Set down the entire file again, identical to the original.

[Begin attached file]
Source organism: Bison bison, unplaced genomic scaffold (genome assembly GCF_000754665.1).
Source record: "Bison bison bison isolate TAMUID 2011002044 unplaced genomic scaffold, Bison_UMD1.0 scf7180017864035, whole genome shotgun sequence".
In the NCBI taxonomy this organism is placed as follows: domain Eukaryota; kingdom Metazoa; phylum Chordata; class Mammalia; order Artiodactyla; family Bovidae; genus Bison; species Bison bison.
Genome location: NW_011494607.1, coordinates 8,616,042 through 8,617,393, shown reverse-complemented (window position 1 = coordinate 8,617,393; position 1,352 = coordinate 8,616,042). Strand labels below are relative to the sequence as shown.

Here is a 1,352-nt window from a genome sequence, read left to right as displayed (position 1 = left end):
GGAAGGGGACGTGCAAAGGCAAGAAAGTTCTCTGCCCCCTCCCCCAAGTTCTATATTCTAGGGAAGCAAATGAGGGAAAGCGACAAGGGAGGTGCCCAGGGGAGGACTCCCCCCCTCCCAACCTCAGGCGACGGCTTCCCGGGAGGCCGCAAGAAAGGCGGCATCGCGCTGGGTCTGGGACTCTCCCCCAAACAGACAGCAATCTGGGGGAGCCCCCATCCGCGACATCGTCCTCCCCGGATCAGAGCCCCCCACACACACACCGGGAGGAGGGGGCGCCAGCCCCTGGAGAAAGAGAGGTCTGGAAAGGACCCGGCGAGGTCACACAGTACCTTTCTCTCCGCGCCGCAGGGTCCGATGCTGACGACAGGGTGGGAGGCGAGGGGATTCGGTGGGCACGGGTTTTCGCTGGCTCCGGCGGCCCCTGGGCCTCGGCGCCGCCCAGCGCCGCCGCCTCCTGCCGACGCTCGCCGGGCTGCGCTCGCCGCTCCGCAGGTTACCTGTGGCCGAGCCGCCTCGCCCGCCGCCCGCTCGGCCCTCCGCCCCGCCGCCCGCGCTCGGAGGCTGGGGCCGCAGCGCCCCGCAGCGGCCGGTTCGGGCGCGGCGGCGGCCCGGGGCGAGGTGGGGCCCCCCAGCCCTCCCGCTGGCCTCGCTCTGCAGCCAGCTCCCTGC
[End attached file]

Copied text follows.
Source organism: Bison bison, unplaced genomic scaffold (genome assembly GCF_000754665.1).
Source record: "Bison bison bison isolate TAMUID 2011002044 unplaced genomic scaffold, Bison_UMD1.0 scf7180017864035, whole genome shotgun sequence".
In the NCBI taxonomy this organism is placed as follows: domain Eukaryota; kingdom Metazoa; phylum Chordata; class Mammalia; order Artiodactyla; family Bovidae; genus Bison; species Bison bison.
Genome location: NW_011494607.1, coordinates 8,616,042 through 8,617,393, shown reverse-complemented (window position 1 = coordinate 8,617,393; position 1,352 = coordinate 8,616,042). Strand labels below are relative to the sequence as shown.

Here is a 1,352-nt window from a genome sequence, read left to right as displayed (position 1 = left end):
GGAAGGGGACGTGCAAAGGCAAGAAAGTTCTCTGCCCCCTCCCCCAAGTTCTATATTCTAGGGAAGCAAATGAGGGAAAGCGACAAGGGAGGTGCCCAGGGGAGGACTCCCCCCCTCCCAACCTCAGGCGACGGCTTCCCGGGAGGCCGCAAGAAAGGCGGCATCGCGCTGGGTCTGGGACTCTCCCCCAAACAGACAGCAATCTGGGGGAGCCCCCATCCGCGACATCGTCCTCCCCGGATCAGAGCCCCCCACACACACACCGGGAGGAGGGGGCGCCAGCCCCTGGAGAAAGAGAGGTCTGGAAAGGACCCGGCGAGGTCACACAGTACCTTTCTCTCCGCGCCGCAGGGTCCGATGCTGACGACAGGGTGGGAGGCGAGGGGATTCGGTGGGCACGGGTTTTCGCTGGCTCCGGCGGCCCCTGGGCCTCGGCGCCGCCCAGCGCCGCCGCCTCCTGCCGACGCTCGCCGGGCTGCGCTCGCCGCTCCGCAGGTTACCTGTGGCCGAGCCGCCTCGCCCGCCGCCCGCTCGGCCCTCCGCCCCGCCGCCCGCGCTCGGAGGCTGGGGCCGCAGCGCCCCGCAGCGGCCGGTTCGGGCGCGGCGGCGGCCCGGGGCGAGGTGGGGCCCCCCAGCCCTCCCGCTGGCCTCGCTCTGCAGCCAGCTCCCTGC